5. the system is irreparably broken. not amount of tinkering around the edges is going to fix it. Too bad all that ingenuity and resourcefulness is not harnessed into productivness.

  6. MacheteAmor, I think Yoani is just pointing out that Jorge has found a way to scam the new system.

    If the Castro government was smart (which it is not) they would just abolish the whole system of paying for lunches and instead add the 15 pesos to the pay packages of its employees. This would do more than just end the possibility of graft. That way the employees could decide whether they wanted to eat out or perhaps bring a bag lunch. Doing the latter would save them money for other essentials.

    I live in Canada and have a good paying job. While it’s occasionally nice to go out for lunch, 90% of the time I bring a bag lunch from home because it’s more economical. So do most of my co-workers.

  7. The best part of this post is when Jorge decided to switch jobs in the same company.
    By doing so he is giving up, he will never try to change the system, he is just trying to survive. Can we blame him.? Absolutly not. He does not have the power to change anything.He is just trying to navigate the best way he can in a very turbulent waters.

    In essence, Socialism as social political-economic system is irreversibly broken.

    Jorge in a country like the USA, being in the same position, will act in a different way. He will try to make his company better.

  8. Very few capitalist economies “frighten” people into working. Life on state benefits in Britain would be seen as Utopian by all but the party elite in Cuba. It’s just that working is even better.

  9. Getting ride of subsidized lunches is a part of the sweeping changes Raul is currently implementing… including getting rid of rationing which this Blog, more or less, supported a few months ago.

    I still think that these changes will only push the majority of Cubans further into poverty and onto the margins. Rather than increase workforce productivity and encouraging people to find legitimate jobs I think it will end up increasing the black market activity. Until you completely restructure the economy (and we can argue about how to restructure till the cows come home) these changes are only rearranging the deck chairs on the titanic.

    They are not concerned one way or the other about people having the freedom to choose what they eat. That’s not the point. They are concerned about the flourishing black market and the inclination among many to simply make money a la izquierda. The goal of this restructuring is to force people, by manipulating food distribution, to work above the table. And maybe even increase production more by working 2 jobs (which is now legal). Its more of the same old authoritarianism … and how cynical to force people to work by with holding food from an already impoverished population.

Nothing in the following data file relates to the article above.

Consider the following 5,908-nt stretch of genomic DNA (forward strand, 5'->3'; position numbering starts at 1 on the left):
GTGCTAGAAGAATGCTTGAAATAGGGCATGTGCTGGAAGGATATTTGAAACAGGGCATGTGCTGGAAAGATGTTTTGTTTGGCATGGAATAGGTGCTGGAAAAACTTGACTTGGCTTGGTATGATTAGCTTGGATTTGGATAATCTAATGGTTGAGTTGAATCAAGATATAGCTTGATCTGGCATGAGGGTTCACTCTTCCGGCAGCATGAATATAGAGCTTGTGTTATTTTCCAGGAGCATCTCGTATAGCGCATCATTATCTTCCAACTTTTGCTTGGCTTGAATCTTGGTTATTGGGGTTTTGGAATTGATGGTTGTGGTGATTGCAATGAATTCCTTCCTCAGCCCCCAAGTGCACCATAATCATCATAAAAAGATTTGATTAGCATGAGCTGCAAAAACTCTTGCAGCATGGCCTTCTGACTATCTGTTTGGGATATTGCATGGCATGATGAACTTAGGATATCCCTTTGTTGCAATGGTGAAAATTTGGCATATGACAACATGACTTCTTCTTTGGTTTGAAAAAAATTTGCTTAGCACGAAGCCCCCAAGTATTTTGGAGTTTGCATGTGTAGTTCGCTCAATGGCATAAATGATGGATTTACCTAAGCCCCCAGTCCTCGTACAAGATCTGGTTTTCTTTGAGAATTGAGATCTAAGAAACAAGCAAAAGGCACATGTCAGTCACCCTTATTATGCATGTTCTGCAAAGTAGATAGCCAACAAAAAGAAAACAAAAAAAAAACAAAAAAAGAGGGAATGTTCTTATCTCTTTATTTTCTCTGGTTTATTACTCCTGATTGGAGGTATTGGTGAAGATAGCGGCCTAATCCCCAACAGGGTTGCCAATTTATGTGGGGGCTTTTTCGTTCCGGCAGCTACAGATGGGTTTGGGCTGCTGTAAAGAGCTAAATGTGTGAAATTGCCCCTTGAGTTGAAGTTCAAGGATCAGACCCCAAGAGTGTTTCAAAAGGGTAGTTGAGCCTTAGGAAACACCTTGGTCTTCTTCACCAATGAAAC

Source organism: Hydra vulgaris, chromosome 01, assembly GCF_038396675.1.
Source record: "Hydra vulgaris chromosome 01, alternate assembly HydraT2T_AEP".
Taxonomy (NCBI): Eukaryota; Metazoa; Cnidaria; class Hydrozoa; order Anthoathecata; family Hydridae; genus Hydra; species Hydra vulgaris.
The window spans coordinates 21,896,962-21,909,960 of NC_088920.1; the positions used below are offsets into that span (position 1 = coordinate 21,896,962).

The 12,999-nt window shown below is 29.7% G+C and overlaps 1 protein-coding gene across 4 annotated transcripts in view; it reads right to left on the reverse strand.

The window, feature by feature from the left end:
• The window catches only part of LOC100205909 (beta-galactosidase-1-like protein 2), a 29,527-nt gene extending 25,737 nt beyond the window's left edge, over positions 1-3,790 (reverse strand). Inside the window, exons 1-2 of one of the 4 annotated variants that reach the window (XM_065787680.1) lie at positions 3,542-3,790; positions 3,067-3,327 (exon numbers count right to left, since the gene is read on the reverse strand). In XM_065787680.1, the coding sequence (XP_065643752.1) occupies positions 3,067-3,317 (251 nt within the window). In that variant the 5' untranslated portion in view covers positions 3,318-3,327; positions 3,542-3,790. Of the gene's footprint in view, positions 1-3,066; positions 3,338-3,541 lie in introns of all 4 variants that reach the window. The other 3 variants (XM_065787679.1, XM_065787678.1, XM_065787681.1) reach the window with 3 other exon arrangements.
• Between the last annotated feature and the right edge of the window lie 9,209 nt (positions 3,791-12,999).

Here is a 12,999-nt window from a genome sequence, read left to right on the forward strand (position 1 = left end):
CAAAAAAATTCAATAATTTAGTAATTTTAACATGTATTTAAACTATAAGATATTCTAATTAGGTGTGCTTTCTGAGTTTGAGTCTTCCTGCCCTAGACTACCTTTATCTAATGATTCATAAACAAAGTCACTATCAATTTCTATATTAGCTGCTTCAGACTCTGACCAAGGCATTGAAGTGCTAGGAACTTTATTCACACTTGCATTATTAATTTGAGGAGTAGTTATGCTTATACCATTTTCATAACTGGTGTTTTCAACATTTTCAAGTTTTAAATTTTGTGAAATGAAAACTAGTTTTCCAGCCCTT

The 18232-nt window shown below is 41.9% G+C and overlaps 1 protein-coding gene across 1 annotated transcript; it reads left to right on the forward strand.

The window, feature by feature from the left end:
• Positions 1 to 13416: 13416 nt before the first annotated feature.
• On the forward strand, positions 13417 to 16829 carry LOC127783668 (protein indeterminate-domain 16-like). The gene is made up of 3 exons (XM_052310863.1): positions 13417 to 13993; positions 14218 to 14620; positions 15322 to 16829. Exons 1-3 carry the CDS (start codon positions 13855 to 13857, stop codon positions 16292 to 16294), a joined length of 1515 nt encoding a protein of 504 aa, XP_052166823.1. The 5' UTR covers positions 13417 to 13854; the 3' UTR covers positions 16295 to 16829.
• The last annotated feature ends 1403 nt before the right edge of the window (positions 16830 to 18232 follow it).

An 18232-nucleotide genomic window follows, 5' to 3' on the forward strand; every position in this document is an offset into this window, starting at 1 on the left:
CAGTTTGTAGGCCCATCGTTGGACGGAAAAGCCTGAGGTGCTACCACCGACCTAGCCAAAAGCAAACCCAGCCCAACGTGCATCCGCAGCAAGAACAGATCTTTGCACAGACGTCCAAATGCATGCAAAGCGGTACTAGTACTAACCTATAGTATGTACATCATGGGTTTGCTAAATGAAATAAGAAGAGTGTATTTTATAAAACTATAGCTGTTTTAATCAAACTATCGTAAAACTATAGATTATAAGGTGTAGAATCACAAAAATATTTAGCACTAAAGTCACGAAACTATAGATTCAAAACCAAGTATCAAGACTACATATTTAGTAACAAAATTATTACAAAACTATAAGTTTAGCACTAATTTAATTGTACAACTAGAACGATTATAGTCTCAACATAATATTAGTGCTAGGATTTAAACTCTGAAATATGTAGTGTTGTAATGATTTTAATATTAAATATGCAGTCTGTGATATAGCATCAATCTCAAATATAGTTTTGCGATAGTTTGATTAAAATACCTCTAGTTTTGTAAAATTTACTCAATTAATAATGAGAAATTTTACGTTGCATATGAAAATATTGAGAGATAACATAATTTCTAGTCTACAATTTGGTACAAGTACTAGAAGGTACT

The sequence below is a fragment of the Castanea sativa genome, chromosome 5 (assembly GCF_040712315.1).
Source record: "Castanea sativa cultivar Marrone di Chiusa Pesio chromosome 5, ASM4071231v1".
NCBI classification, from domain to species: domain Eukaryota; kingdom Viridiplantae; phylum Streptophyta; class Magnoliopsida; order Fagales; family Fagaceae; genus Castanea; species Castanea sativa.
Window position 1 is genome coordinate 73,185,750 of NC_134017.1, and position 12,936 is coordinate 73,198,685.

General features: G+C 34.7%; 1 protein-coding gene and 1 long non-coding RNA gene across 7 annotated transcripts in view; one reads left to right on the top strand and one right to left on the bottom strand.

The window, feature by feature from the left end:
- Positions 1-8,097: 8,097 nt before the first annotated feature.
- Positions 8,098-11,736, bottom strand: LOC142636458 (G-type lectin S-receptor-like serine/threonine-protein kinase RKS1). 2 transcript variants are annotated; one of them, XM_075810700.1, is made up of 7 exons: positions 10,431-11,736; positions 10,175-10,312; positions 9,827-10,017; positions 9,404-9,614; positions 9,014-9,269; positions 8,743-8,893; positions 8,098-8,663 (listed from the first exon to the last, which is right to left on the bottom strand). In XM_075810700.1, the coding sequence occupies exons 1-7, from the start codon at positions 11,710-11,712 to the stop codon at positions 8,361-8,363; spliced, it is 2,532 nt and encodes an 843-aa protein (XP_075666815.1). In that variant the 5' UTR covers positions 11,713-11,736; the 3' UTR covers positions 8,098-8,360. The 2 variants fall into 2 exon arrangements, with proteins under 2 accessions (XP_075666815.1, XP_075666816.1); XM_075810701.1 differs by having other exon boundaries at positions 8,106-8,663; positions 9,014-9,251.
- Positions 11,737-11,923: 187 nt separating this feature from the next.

Maybe they should question exactly *why* people are not working in legitimate sectors of the economy. The primary reasons would probably be: workplace safety and pay. Fix those two problems and more people would work.

    You don’t need to starve (or frighten them with the threat of starvation) people to force them to work …. isn’t that what capitalist economies essentially do ?

  10. Congressman Lincoln Diaz-Balart (R-FL) talks on the floor of the house about the hunger strike by pro-democracy Cuban leader Jorge Luis Garcia Perez “Antunez”. Antunez is a former political prisone…

  11. ***
    People do a lot better with a free economy. We make better decisions than the government.
    La gente esta mejor con una economia libre. Hacemos mejores decisiones que el gobierno.
    John Bibb

  12. Every few months the Cuban Government makes a change like this, hoping it will improve the economy or that it willthwart the black market economy, or oping that it will keep its critics at bay for another day, year or decade. Things will not improve for Cubans until Cuba is controlled by Cubans, not by the U.S. or the Castro Brothers.